Personal Flotation Devices – Worn by the Wise
Michael Eugene Smith was an adult who felt it unnecessary to wear his life jacket on that final day on Lake Conroe. After all, the boat was only moving at seven to eight MPH and he and his friends were only about 100 yards from shore in their 12’ johnboat. But Michael Smith was an epileptic. He had a violent epileptic seizure and fell overboard. Despite valiant efforts of the Montgomery County Sheriff’s Department, the U.S. Forest Service, a game warden, Sergeant Leldon Hamilton, and two members of the U.S. Coast Guard Auxiliary, Bing Hastings and Diane Wharton, his body floated to the surface 46 hours later. Smith was the needless victim of a drowning that could have been prevented through common sense. Personal Flotation Devices, or life preservers should be worn by all persons in a boat, whether it is moving or not. As a matter of fact, it is a good idea to wear one when you’re anywhere near the water. This goes for children, adults, experienced swimmers, and ESPECIALLY ANYONE PRONE TO SEIZURES, BLACKOUTS, DISORIENTATION, ETC. The Texas Water Safety Act is written by the Texas Parks & Wildlife Department and applies to all persons in Texas waters. It states: “The operator of every Class A and Class 1 motorboat while underway shall require every passenger under thirteen (13) years of age to wear a Personal Flotation Device of the sort prescribed by the regulations of the Commandant of the Coast Guard. A life belt or ring buoy does not satisfy this requirement.” In regards to personal watercraft, such as jet skis and water bikes, “Coast Guard approved Type I, II, III, or V must be worn by each person on or being towed by personal watercraft.” The different types of PFDs pertain to the weight of the person wearing it. Greg Gibson, a Precinct 1 Deputy Constable assigned to Lake Conroe, says that children under the age of 13 also need the correct child-sized PFDs. A life preserver must also be available for all adults on board. They should be adult-sized and adults should have easy access to them. In other words, they cannot be under heavy equipment or stored in a lower cabinet. Gibson adds that jet skiers, of any age, are required to wear PFDs at all times. Gibson is a stickler on children wearing life jackets. He also believes all persons with mental or physical handicaps should wear them. Deputy Sheriff Jim Ford was principally involved in the futile rescue efforts of Mr. Smith. He says, “anyone with common sense, especially if they have a physical handicap, would be wearing a PFD anytime they’re around the water.” The subject of PFDs is a sore spot with Ford. He says he gets violations all the time with kids not wearing the required life saving equipment. “It’s the infrequent recreational boaters that cause most of the problems,” he says, “as far as PFDs or equipment violations.” Robert Schuster is Dive Master of the Montgomery County Dive Team. These are the guys that retrieve the bodies of drowning victims in Lake Conroe and other area lakes. Schuster says he has pulled numerous children out of the water after playing on piers or near bulkheads, and GUESS WHAT? They weren’t wearing life preservers! Not one! When the Dive Team is called, it is after the child has been in the water too long for a safe recovery, in most cases. Schuster says he has not had to go after one drowning victim in his ten year career with Montgomery County that was wearing a PFD, with one exception. The exception was a heart attack victim that the coroner says was dead before he hit the water. The Boating Trades Association of Texas is self-governing organization of more than 650 boat dealers, manufacturers, distributors and marina operators. It is dedicated to the interests of the boating industry and public of Texas. The BTAT mails a pamphlet titled the Commandments of Boating to every Texan that registers their boat with the Texas Parks & Wildlife Department, according to Lee Couch of the BTAT. It is required that every boat in excess of 14 feet in length be titled with the Texas Parks & Wildlife Department. Over 600,000 pamphlets have been mailed to Texas boatowners by the BTAT to date. The first commandment listed to ensure boating fun and safety says, “Be sure to wear a life jacket (Personal Flotation Device). Even an expert swimmer is not safe without one.” Recently, Darryl Hurst, President of the BTAT said, “we strongly support all efforts to increase enforcement…of…the entire Water Safety Code. While we were able to reduce our accident rate last year, there continues to beincidents of irresponsible boating. We have no tolerance for illegal or inappropriate behavior on the water and we will continue to work for a more educated and informed boating public.” The BTAT is a member of the Boater Education Advisory Group. This group is comprised of representatives from the Texas Parks & Wildlife Department, the Marina Association of Texas, the U.S. Coast Guard Auxiliary, the American Red Cross, the U.S. Power Squadrons, the Lower Colorado River Authority, the National Park Service and other organizations interested in promoting safe recreational boating. The Texas Parks & Wildlife Department offers a course free of charge called “Texas Boating Basics” to boaters of all ages and experience. At this time, it is not a part of the Texas Water Safety Act that all persons prone to seizures or otherwise impaired are required to wear PFDs, unless they are under the age of 13 and aboard a moving water vessel. Deputy Sheriff Ford says it’s “common sense” that should make someone with a mental or physical impairment wear a life jacket. Will it take an Act of Congress to enforce common sense?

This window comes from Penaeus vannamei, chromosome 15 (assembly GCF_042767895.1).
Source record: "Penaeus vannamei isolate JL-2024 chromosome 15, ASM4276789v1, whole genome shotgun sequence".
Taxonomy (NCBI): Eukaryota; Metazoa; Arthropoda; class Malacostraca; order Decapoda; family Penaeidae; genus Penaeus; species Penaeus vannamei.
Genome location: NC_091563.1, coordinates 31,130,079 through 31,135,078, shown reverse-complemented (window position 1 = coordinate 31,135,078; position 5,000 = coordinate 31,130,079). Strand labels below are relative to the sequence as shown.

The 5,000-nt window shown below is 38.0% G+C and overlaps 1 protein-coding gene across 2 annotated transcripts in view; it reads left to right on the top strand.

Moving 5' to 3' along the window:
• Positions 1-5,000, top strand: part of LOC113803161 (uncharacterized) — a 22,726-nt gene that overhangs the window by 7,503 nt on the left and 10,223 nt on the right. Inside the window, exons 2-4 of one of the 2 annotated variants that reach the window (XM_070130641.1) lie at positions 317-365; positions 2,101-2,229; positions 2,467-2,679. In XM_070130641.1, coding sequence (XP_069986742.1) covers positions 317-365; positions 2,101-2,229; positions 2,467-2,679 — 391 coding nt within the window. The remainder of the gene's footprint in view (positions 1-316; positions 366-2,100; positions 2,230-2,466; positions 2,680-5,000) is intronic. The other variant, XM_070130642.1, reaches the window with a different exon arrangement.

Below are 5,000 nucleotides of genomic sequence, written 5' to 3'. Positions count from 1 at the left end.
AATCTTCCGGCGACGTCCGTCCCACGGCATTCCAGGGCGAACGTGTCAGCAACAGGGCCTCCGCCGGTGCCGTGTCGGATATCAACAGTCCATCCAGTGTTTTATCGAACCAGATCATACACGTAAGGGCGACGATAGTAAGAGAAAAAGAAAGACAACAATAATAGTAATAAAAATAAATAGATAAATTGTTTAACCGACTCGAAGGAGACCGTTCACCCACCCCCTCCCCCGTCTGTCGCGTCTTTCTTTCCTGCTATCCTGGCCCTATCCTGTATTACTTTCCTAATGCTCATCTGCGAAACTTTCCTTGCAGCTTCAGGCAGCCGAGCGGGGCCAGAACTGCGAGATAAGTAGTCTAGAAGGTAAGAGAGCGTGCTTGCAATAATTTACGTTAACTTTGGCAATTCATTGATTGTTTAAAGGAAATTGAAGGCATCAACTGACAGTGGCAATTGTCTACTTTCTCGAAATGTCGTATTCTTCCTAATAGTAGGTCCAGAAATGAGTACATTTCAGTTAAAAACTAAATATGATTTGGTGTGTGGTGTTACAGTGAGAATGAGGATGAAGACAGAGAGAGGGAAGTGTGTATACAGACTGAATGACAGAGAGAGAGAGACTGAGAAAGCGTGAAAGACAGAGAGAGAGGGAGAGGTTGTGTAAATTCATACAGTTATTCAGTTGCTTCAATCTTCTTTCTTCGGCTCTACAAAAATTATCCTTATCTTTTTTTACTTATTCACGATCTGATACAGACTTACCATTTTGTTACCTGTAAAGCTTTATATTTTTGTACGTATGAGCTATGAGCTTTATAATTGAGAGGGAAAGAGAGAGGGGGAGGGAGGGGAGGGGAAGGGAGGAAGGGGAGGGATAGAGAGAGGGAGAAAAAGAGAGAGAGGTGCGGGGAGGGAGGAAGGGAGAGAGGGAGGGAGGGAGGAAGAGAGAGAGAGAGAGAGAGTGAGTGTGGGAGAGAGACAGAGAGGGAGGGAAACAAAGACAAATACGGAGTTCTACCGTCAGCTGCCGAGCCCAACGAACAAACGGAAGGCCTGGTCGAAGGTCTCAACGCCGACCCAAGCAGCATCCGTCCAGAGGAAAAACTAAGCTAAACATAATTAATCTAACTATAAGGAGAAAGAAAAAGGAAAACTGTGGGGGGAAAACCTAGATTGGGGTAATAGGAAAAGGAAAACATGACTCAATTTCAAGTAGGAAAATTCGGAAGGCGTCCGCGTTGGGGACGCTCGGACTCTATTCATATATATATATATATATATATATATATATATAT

My name is Eric Melson, I work for a non-profit called Public Land Solutions (PLS). We’ve been contracted through the state of New Mexico’s Economic Development Department and the